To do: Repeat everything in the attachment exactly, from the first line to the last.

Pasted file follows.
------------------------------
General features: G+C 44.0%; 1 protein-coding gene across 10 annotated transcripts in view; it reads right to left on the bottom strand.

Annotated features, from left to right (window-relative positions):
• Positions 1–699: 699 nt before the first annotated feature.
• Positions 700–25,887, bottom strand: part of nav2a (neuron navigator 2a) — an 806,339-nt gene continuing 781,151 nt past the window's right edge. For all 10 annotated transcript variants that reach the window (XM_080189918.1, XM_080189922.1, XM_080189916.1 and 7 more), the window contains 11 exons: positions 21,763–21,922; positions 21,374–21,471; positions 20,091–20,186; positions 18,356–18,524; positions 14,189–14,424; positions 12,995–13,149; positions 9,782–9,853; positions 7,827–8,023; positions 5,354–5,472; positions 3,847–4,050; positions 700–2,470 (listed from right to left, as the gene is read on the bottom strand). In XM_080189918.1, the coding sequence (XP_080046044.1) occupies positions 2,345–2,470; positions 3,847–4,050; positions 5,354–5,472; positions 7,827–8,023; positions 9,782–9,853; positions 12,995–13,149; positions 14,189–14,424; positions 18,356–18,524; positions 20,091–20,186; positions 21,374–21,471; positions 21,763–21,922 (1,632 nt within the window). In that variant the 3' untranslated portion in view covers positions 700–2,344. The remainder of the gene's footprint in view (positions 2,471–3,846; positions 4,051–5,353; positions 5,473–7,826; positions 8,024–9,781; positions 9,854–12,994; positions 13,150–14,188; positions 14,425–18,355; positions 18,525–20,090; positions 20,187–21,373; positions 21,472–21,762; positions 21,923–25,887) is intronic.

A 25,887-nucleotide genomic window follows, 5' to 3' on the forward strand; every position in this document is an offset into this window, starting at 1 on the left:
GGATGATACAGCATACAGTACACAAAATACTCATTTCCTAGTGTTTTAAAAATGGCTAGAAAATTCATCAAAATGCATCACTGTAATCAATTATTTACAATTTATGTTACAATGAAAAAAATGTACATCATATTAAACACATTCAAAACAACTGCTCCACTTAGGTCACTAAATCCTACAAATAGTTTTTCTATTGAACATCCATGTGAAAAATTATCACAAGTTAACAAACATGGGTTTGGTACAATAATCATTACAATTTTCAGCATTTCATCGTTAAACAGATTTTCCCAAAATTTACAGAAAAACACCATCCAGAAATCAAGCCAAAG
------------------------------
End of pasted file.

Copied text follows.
General features: G+C 44.0%; 1 protein-coding gene across 10 annotated transcripts in view; it reads right to left on the bottom strand.

Annotated features, from left to right (window-relative positions):
• Positions 1–699: 699 nt before the first annotated feature.
• Positions 700–25,887, bottom strand: part of nav2a (neuron navigator 2a) — an 806,339-nt gene continuing 781,151 nt past the window's right edge. For all 10 annotated transcript variants that reach the window (XM_080189918.1, XM_080189922.1, XM_080189916.1 and 7 more), the window contains 11 exons: positions 21,763–21,922; positions 21,374–21,471; positions 20,091–20,186; positions 18,356–18,524; positions 14,189–14,424; positions 12,995–13,149; positions 9,782–9,853; positions 7,827–8,023; positions 5,354–5,472; positions 3,847–4,050; positions 700–2,470 (listed from right to left, as the gene is read on the bottom strand). In XM_080189918.1, the coding sequence (XP_080046044.1) occupies positions 2,345–2,470; positions 3,847–4,050; positions 5,354–5,472; positions 7,827–8,023; positions 9,782–9,853; positions 12,995–13,149; positions 14,189–14,424; positions 18,356–18,524; positions 20,091–20,186; positions 21,374–21,471; positions 21,763–21,922 (1,632 nt within the window). In that variant the 3' untranslated portion in view covers positions 700–2,344. The remainder of the gene's footprint in view (positions 2,471–3,846; positions 4,051–5,353; positions 5,473–7,826; positions 8,024–9,781; positions 9,854–12,994; positions 13,150–14,188; positions 14,425–18,355; positions 18,525–20,090; positions 20,187–21,373; positions 21,472–21,762; positions 21,923–25,887) is intronic.

A 25,887-nucleotide genomic window follows, 5' to 3' on the forward strand; every position in this document is an offset into this window, starting at 1 on the left:
GGATGATACAGCATACAGTACACAAAATACTCATTTCCTAGTGTTTTAAAAATGGCTAGAAAATTCATCAAAATGCATCACTGTAATCAATTATTTACAATTTATGTTACAATGAAAAAAATGTACATCATATTAAACACATTCAAAACAACTGCTCCACTTAGGTCACTAAATCCTACAAATAGTTTTTCTATTGAACATCCATGTGAAAAATTATCACAAGTTAACAAACATGGGTTTGGTACAATAATCATTACAATTTTCAGCATTTCATCGTTAAACAGATTTTCCCAAAATTTACAGAAAAACACCATCCAGAAATCAAGCCAAAG